A third, Rynalda “Nal” Midyette, was widely considered to have been one of the finest builders of shad boats and perhaps the builder with the highest level of craftsmanship after Wash Creef.
A number of veteran shad boatmen, including John Herbert on Hatteras Island and Earl’s uncle, Joe Meekins, on Roanoke Island, even considered Midyette’s boats in some ways superior to Creef’s when it came to their performance and level of craftsmanship.
(I’ll be featuring Nal Midyette’s boatbuilding career in a later post in this series.)
Midyette’s boatyard was in Engelhard, a fishing village on Far Creek, on the mainland of Hyde County. The village is located roughly 30 miles southwest of Roanoke Island.
Earl also discovered that another shad boat builder, James Thomas “Pink” Gard, started his boatbuilding career in Manns Harbor (where I listed him above) but later built shad boats at two different sites in Pasquotank County, which is on the north shore of the Albemarle Sound.
One of Gard’s boatyards was on Flattie Creek, in the Weeksville area, and the other was closer to Elizabeth City.
If we take my original map (above) and add in the locations of Wallace O’Neal, A. B. Wright, Nal Midyette and Pink Gard’s boatyards– and also go back and put in Mahn H. Basnight’s boatyards when he was building in Columbia and Gum Neck– we end up with a new map that forms roughly a pentagon, though one with its northeast face bent a bit.
That map takes in portions of Dare, Hyde, Tyrrell, Currituck, Camden and Pasquotank counties and runs approximately 35 miles east-west and 55 miles north-south.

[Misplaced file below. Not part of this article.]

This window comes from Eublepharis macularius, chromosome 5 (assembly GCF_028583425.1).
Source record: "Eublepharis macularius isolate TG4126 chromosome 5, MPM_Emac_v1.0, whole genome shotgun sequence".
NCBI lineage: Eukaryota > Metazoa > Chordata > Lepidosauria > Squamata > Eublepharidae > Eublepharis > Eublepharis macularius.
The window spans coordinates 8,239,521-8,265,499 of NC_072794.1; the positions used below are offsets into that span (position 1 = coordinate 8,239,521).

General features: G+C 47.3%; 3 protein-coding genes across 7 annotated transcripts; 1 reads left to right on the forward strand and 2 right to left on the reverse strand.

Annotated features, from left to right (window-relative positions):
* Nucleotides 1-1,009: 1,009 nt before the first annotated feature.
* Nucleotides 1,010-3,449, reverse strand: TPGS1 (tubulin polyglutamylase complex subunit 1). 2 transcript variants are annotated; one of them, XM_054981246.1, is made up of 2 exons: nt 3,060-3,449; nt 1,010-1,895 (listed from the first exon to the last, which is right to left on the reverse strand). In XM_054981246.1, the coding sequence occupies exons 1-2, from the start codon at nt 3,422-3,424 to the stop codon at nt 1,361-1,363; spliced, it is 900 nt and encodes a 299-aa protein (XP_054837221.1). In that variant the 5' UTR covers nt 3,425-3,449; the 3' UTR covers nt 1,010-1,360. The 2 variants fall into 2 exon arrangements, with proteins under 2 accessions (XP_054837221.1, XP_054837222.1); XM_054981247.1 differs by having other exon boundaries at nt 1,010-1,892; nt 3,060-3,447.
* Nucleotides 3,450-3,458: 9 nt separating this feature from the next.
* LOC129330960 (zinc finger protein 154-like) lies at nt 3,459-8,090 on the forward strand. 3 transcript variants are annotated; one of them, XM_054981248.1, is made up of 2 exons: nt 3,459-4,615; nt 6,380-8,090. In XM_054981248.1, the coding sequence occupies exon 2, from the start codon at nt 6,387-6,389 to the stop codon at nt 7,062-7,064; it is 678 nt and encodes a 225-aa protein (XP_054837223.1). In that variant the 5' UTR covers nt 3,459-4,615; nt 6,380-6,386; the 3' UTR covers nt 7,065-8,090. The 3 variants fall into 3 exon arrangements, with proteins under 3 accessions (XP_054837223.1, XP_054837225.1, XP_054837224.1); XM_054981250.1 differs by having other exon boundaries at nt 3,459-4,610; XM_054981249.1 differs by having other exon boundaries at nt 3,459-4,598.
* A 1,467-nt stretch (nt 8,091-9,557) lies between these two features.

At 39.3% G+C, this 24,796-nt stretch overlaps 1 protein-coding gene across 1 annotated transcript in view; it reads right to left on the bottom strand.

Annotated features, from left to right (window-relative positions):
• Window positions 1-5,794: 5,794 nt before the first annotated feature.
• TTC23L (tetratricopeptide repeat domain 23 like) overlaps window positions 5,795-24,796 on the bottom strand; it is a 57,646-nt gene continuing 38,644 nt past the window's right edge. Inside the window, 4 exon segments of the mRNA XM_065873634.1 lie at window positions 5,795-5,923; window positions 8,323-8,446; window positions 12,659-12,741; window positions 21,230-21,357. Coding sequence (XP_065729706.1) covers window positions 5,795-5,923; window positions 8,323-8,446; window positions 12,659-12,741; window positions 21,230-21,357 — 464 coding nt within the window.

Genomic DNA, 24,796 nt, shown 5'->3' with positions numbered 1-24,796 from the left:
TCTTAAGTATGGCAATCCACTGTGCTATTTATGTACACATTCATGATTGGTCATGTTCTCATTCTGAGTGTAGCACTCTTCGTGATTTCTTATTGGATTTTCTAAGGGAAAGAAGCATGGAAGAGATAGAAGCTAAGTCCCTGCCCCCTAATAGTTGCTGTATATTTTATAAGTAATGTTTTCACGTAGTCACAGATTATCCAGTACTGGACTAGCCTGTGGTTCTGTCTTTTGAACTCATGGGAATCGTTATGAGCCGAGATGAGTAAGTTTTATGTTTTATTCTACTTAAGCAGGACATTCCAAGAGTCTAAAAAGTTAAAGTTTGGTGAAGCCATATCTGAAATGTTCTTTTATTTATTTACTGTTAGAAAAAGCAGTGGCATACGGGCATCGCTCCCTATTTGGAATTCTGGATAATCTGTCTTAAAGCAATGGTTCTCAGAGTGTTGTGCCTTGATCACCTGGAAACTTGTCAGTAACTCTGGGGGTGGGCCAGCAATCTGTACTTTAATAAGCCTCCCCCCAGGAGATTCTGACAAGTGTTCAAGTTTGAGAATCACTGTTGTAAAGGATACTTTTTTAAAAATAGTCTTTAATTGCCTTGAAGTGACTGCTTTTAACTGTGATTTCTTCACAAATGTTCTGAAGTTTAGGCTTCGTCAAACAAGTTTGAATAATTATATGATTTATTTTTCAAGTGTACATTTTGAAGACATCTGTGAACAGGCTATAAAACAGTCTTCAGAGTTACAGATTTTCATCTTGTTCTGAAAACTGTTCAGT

Watermen occasionally used shad boats over a somewhat larger territory. For instance, Earl documented a shad boat on Ocracoke Island, more than 50 miles south of Roanoke Island.
In addition, when Mike was still at the N.C. Maritime Museum in Beaufort, he documented the remains of a shad boat that had been found more than 150 miles south of Roanoke Island.
The nature writer, outdoorsman and small boat enthusiast Bob Simpson found the remains of that boat’s keel in waters near his home in Morehead City, N.C.
That was the exception, however. More typically, the world of the shad boat ranged from Roanoke Island north into Currituck Sound, south into the uppermost reaches of Pamlico Sound, east to the Outer Banks and as far west as Columbia and the Scuppernong River.
That was only a small part of North Carolina’s coastal waters, but it was territory shaped by a particular coastal environment, a particular fishery and a particular tradition of boat building.